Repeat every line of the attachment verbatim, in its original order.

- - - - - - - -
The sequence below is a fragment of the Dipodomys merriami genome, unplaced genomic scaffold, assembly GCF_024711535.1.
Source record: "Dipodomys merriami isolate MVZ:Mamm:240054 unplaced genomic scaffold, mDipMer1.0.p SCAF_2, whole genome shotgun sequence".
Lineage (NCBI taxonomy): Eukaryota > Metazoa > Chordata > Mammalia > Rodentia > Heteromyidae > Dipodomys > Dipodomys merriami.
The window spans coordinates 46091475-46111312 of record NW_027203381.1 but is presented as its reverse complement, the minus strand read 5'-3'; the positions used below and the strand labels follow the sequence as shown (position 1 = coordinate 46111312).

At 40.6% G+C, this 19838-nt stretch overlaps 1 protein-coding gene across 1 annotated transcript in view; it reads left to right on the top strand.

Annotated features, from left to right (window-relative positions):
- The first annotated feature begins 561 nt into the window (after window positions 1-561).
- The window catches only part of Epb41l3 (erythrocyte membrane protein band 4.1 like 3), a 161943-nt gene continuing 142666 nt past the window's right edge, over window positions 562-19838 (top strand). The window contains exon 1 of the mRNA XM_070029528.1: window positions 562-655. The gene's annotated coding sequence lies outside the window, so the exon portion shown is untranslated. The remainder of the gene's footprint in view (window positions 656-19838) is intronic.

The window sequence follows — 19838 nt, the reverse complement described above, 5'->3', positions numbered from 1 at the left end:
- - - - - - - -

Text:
The sequence below is a fragment of the Dipodomys merriami genome, unplaced genomic scaffold, assembly GCF_024711535.1.
Source record: "Dipodomys merriami isolate MVZ:Mamm:240054 unplaced genomic scaffold, mDipMer1.0.p SCAF_2, whole genome shotgun sequence".
Lineage (NCBI taxonomy): Eukaryota > Metazoa > Chordata > Mammalia > Rodentia > Heteromyidae > Dipodomys > Dipodomys merriami.
The window spans coordinates 46091475-46111312 of record NW_027203381.1 but is presented as its reverse complement, the minus strand read 5'-3'; the positions used below and the strand labels follow the sequence as shown (position 1 = coordinate 46111312).

At 40.6% G+C, this 19838-nt stretch overlaps 1 protein-coding gene across 1 annotated transcript in view; it reads left to right on the top strand.

Annotated features, from left to right (window-relative positions):
- The first annotated feature begins 561 nt into the window (after window positions 1-561).
- The window catches only part of Epb41l3 (erythrocyte membrane protein band 4.1 like 3), a 161943-nt gene continuing 142666 nt past the window's right edge, over window positions 562-19838 (top strand). The window contains exon 1 of the mRNA XM_070029528.1: window positions 562-655. The gene's annotated coding sequence lies outside the window, so the exon portion shown is untranslated. The remainder of the gene's footprint in view (window positions 656-19838) is intronic.

The window sequence follows — 19838 nt, the reverse complement described above, 5'->3', positions numbered from 1 at the left end: